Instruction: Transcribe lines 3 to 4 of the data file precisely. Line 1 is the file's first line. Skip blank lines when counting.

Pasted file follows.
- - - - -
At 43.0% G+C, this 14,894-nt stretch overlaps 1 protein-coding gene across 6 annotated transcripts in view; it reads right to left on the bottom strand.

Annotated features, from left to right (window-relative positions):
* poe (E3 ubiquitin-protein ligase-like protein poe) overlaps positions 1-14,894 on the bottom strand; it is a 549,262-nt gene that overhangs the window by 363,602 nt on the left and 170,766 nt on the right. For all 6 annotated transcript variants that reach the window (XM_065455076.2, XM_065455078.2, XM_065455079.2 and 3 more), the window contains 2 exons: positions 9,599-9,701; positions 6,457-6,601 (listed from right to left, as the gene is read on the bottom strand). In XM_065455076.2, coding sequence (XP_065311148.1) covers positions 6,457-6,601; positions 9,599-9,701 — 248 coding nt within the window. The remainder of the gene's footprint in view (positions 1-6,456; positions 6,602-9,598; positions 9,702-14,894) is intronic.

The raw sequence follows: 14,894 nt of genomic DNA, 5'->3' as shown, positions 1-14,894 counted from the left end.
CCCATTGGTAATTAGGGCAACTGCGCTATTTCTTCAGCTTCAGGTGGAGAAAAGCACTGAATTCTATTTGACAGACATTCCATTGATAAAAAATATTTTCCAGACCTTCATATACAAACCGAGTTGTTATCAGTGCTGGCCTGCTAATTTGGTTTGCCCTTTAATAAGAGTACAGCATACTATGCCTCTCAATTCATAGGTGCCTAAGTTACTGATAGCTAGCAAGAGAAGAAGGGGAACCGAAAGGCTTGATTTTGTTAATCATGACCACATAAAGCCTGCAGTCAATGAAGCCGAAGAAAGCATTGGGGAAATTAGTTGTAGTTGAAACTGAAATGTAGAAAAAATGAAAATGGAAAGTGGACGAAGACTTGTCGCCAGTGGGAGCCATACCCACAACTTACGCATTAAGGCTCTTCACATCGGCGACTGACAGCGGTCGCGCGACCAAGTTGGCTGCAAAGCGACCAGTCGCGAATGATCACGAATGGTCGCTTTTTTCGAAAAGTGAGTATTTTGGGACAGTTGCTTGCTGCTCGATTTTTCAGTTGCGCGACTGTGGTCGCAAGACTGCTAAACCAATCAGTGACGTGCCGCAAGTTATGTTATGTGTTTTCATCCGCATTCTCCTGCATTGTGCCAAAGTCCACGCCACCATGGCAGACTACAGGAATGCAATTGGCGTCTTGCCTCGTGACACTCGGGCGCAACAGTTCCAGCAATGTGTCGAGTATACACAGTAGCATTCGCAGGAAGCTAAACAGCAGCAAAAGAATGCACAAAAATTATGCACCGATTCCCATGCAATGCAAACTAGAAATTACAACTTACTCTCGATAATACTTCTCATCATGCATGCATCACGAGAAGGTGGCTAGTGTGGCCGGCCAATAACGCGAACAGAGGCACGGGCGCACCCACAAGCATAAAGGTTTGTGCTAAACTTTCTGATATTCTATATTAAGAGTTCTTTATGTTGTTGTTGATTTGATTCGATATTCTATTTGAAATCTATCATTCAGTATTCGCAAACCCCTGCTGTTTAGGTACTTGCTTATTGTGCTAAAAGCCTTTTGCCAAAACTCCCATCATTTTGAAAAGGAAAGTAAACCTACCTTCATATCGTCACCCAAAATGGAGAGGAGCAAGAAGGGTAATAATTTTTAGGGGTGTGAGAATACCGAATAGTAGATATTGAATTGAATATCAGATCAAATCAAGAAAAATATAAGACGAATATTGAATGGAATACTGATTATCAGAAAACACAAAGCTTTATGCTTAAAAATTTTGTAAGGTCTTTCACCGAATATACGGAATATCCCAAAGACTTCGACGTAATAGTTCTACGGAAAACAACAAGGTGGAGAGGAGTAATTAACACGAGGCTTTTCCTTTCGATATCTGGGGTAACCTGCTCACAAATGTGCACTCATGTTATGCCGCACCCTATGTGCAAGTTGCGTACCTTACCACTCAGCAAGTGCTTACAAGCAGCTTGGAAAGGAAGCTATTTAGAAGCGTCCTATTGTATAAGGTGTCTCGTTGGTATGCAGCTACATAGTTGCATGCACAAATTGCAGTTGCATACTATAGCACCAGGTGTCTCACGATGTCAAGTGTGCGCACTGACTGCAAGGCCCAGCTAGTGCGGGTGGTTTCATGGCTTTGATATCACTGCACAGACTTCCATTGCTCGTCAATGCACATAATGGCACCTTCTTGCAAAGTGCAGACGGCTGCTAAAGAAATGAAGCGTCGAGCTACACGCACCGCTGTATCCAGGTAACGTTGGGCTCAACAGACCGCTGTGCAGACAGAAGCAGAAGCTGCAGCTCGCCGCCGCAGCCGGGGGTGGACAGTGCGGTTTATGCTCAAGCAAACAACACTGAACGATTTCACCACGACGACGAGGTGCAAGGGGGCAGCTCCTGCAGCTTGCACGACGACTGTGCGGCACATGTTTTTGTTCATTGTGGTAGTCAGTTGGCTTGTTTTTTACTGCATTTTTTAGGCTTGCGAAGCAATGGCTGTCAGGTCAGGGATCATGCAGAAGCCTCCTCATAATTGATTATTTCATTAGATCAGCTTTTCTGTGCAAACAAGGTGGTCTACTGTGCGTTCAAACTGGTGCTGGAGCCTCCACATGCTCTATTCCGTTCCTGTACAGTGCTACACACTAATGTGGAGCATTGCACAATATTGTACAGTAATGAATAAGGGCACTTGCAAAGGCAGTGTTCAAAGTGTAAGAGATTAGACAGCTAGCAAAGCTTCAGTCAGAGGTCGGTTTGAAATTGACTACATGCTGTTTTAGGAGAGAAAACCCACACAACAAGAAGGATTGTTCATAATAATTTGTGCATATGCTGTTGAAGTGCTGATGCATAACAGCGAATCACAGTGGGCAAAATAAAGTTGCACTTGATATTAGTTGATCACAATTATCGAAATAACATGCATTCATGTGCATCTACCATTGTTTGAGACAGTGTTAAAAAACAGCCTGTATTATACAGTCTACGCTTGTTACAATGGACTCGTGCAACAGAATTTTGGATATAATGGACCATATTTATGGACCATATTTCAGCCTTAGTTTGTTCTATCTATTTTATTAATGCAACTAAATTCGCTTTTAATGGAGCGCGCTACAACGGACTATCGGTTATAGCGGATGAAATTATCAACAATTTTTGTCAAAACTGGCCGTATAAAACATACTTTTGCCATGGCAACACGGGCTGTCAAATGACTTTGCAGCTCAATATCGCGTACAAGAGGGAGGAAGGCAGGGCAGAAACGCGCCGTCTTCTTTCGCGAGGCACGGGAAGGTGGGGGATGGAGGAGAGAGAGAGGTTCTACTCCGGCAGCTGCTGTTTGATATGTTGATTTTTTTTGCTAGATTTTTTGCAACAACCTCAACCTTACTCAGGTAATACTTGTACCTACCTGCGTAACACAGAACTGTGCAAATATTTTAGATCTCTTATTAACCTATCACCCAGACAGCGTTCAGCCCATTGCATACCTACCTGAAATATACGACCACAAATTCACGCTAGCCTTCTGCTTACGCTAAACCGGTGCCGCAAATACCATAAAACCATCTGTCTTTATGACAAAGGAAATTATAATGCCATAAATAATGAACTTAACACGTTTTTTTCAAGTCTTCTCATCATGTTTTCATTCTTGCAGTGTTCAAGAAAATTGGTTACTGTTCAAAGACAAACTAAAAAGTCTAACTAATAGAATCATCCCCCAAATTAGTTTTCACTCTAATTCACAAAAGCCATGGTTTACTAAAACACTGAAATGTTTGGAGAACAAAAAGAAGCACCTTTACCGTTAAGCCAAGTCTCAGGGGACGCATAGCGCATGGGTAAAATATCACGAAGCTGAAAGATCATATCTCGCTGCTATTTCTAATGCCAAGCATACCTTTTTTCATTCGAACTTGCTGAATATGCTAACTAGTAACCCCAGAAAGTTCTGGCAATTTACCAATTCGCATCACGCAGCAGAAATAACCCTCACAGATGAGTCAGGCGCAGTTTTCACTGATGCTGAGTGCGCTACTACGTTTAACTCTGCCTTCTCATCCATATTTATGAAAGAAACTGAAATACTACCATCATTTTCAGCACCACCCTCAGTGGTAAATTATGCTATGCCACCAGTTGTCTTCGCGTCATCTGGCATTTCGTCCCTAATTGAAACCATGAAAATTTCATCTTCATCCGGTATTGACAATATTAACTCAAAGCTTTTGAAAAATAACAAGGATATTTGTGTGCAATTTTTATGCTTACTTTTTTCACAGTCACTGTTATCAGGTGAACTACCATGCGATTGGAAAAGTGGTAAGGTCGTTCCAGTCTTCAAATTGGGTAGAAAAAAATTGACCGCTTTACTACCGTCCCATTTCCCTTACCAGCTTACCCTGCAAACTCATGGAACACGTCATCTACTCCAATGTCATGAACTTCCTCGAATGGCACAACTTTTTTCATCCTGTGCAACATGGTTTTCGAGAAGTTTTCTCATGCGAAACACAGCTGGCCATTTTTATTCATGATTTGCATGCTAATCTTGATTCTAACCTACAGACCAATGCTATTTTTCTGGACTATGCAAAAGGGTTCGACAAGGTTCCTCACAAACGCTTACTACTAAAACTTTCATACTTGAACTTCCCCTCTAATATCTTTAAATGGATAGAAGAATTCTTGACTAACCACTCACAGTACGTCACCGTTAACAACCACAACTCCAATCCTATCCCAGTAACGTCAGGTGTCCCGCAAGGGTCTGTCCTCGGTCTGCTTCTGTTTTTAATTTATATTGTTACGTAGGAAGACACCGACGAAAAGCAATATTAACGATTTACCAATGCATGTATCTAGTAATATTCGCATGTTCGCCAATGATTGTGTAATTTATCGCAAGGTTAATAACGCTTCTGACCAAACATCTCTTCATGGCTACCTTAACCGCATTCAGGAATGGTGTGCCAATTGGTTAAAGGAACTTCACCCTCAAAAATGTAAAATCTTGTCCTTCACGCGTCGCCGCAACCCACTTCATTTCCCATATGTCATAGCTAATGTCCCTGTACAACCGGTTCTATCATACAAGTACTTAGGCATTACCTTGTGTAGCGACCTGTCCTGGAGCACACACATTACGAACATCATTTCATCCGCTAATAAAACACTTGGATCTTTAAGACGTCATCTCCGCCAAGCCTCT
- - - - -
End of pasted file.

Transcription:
* poe (E3 ubiquitin-protein ligase-like protein poe) overlaps positions 1-14,894 on the bottom strand; it is a 549,262-nt gene that overhangs the window by 363,602 nt on the left and 170,766 nt on the right. For all 6 annotated transcript variants that reach the window (XM_065455076.2, XM_065455078.2, XM_065455079.2 and 3 more), the window contains 2 exons: positions 9,599-9,701; positions 6,457-6,601 (listed from right to left, as the gene is read on the bottom strand). In XM_065455076.2, coding sequence (XP_065311148.1) covers positions 6,457-6,601; positions 9,599-9,701 — 248 coding nt within the window. The remainder of the gene's footprint in view (positions 1-6,456; positions 6,602-9,598; positions 9,702-14,894) is intronic.

The raw sequence follows: 14,894 nt of genomic DNA, 5'->3' as shown, positions 1-14,894 counted from the left end.